I Was 'Ghosted' By My Best Friend

What About Your Friends?

There's no telling how much of, a lot of "stuff", we could be spared if we really thought about what words like "relationship" and "friendship" mean.

Relationship: a connection, association, or involvement; connection between persons by blood or marriage; an emotional or other connection between people

Friendship: the state of being a friend; association as friends; a friendly relation or intimacy

I don't know about you, but the words in these definitions that stand out to me most are "connection" and "intimacy". Hmph. After being ghosted by someone I've known for most of my life, I realize that what we were lacking, in a lot of ways, were both of these things.


Ghosting Happens. Even in Friendships.

Ghosting. I know that's a word that's most often given to dating scenarios. It's when you think you've made a real connection with someone, that real intimacy is established. Then one day, seemingly out of nowhere, "poof", they're gone—no call, no text, no email. No real rhyme or reason either.

Ghosting is something that I personally don't get—or respect. It's cowardly. It's childish. And it's emotionally harmful. Even if something is not working, running from it rather than discussing it doesn't make a lot of sense to me. That doesn't mean I haven't experienced it, though.

The worst ghosting experience I've ever had was with a female friend, not a guy I've dated. I've literally known her for most of my life so it's impossible to capture our entire "friendship" in one article. I'll just share a bit of what led up to the ghosting.

She was in a toxic marriage and had an affair as a result. Between the pride, lying, and fall out from trying to make her marriage work and still mess around with the other guy, I was working overtime to try and hold her accountable and still be a support system.


After about two years, it all started to take its toll. I was coming to realize that I was caring more about her marriage and our friendship than she was. And so, a couple of days before the turn of a new year, I wrote her an email to let her know just how draining the entire…situation had become. How next year, there needed to be more mutuality; that I loved her but I wasn't going to keep doing most of the work.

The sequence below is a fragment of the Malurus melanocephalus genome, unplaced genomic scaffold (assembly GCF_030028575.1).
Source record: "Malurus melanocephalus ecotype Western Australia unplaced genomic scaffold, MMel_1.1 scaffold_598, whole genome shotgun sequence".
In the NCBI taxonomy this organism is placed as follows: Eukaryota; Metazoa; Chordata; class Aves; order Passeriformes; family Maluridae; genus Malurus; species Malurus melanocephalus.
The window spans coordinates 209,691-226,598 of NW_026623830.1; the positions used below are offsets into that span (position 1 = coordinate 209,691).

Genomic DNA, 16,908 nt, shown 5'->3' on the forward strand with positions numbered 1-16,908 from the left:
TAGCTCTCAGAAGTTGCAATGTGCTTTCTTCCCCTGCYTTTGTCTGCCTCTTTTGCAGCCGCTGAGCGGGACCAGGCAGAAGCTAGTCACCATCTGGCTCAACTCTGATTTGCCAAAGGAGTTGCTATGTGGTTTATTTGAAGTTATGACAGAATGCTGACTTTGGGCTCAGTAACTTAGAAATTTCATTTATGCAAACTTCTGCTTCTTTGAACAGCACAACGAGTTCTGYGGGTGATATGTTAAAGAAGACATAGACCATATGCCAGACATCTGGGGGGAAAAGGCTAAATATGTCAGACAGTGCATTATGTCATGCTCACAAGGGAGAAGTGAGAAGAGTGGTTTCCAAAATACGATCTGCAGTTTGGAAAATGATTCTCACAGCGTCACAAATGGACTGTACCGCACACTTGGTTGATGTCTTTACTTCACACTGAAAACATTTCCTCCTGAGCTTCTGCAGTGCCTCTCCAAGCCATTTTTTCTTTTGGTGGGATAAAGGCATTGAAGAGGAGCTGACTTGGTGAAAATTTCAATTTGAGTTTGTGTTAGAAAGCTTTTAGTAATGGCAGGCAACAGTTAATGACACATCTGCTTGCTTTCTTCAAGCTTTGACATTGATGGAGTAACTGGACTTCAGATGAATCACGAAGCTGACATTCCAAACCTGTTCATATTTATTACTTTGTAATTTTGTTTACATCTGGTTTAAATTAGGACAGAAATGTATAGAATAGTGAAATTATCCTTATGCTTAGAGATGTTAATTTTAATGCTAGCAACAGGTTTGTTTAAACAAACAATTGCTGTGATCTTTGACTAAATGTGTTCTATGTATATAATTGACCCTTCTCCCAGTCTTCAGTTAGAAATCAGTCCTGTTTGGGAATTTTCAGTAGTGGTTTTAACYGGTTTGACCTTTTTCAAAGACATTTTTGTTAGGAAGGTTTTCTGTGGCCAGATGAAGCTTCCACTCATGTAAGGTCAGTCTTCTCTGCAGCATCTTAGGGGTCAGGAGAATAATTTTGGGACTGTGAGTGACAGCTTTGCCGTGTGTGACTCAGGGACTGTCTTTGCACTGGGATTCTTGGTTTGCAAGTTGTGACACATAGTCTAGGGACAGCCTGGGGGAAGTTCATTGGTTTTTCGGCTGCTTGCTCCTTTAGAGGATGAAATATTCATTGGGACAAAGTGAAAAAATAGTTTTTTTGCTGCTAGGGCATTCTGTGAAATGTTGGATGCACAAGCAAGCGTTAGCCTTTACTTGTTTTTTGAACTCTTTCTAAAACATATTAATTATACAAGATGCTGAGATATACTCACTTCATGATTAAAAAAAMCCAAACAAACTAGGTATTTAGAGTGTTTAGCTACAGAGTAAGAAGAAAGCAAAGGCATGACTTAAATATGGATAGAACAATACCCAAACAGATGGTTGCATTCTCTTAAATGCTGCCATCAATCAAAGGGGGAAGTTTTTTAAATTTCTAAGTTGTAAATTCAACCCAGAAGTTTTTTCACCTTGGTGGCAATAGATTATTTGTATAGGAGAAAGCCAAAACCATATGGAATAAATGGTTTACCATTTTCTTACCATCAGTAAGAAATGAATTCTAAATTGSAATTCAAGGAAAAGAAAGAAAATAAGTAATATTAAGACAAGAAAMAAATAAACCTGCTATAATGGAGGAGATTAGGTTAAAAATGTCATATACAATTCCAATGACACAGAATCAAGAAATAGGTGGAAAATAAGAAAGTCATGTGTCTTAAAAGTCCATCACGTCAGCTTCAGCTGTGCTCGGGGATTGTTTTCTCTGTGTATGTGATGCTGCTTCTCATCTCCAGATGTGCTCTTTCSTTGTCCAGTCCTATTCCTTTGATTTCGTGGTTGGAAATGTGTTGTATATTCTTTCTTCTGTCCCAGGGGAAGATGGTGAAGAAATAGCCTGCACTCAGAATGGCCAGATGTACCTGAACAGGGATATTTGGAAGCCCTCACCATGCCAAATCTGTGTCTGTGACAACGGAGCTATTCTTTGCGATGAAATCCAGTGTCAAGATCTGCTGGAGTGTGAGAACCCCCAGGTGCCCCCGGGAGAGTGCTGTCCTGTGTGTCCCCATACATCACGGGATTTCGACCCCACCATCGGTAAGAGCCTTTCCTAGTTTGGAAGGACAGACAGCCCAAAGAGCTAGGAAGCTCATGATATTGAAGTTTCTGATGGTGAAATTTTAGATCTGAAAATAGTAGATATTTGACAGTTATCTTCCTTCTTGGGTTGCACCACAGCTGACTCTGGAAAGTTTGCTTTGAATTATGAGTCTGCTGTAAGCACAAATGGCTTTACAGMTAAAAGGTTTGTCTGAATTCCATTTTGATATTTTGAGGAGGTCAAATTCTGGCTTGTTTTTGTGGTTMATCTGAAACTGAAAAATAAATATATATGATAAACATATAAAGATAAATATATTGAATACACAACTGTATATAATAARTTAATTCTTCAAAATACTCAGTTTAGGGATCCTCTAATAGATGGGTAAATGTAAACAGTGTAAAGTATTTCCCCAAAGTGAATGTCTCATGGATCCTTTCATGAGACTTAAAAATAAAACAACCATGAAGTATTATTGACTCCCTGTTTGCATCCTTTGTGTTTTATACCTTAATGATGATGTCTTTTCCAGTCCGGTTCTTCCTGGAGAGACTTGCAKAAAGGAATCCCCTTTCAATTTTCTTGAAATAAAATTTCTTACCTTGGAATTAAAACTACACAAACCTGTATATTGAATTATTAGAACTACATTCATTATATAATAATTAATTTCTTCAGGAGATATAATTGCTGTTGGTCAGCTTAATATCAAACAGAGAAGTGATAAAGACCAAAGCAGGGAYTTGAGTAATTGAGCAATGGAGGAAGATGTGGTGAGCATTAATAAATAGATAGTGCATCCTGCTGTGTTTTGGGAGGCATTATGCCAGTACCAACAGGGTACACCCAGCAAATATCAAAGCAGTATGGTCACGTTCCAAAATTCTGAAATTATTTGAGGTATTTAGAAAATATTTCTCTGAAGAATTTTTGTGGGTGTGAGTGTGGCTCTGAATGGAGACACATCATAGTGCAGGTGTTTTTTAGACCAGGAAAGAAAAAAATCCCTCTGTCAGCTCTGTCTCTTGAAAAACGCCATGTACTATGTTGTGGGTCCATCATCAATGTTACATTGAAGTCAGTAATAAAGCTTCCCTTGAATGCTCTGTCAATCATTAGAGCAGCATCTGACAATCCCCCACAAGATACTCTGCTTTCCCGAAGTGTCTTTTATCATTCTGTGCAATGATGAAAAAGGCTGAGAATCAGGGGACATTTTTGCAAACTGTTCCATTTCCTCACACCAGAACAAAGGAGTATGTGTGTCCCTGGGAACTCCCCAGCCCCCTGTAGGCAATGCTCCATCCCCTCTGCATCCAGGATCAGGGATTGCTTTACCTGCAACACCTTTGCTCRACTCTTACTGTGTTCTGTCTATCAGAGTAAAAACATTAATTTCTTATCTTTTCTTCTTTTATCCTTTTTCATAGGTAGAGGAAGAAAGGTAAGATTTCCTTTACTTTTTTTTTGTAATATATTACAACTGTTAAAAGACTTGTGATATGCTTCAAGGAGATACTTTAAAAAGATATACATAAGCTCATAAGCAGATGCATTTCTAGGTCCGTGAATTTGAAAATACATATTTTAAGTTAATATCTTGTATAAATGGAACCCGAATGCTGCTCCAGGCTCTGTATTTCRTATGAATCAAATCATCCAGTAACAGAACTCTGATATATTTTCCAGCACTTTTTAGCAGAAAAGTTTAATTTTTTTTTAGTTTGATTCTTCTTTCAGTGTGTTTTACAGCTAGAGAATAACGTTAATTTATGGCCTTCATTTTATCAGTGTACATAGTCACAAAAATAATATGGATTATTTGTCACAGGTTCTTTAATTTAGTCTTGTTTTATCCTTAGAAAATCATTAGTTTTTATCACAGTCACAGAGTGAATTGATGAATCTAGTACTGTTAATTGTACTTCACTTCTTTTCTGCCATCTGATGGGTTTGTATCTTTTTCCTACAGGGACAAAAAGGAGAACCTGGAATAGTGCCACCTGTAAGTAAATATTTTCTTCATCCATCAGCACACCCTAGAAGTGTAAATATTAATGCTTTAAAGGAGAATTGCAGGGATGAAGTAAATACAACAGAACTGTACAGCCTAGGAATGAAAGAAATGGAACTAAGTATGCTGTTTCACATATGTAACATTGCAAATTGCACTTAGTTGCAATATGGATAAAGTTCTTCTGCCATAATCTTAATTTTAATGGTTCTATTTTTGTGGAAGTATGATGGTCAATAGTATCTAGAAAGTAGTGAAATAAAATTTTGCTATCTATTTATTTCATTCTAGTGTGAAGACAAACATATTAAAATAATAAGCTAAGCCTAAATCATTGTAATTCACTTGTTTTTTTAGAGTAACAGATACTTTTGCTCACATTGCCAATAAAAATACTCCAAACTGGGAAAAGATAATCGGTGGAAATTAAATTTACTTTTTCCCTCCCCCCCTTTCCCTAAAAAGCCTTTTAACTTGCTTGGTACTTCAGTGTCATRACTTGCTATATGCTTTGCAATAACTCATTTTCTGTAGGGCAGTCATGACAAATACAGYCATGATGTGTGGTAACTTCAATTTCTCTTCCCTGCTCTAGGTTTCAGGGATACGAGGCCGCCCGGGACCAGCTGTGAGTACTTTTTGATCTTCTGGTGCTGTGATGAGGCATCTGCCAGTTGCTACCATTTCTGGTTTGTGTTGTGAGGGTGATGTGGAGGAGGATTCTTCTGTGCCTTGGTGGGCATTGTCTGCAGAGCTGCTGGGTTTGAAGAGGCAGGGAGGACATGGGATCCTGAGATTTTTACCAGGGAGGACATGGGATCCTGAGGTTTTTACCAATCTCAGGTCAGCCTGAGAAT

Her response? Silence. Complete and total silence.

I was floored. At first, I thought she was taking space to get herself together. But as three months turned into six and so on, I realized that "gettin' ghost" is exactly what she did. Wow. How did we go from our families knowing each other, us seeing each other at least every other week, and talking on the phone for hours on end to me not even knowing if she was alive for almost 15 months?

As a writer, something that can be an occupational hazard is that we tend to not only communicate but—overly communicate. With us, people tend to know exactly where we stand. And so, right around the 15th month mark, I wrote her to let her know that it blew my mind that after all we had been through, I didn't even know if she was still married or not, let alone where things stood with us.

For about six more months, there was still silence. Amazing. Ghosted and ignored.

Then one day, she wrote me. She talked about how much she appreciated my support and she was sorry that I couldn't feel "the love" from her (even though she used to tell me quite a bit that she didn't know if she was capable of loving anyone, so…how could I feel it?). That she felt like my email 21 months prior was a shift in our dynamic and so she was being quiet.

Wow again. So, I set boundaries—and that means we're not friends anymore?

I wrote her back to let her know that she was loved and kinda left it at that. But as I thought about how it all played out, it brought me to a particular conclusion:

A Healthy Relationship Has No "Ghosts".

HBO's Insecure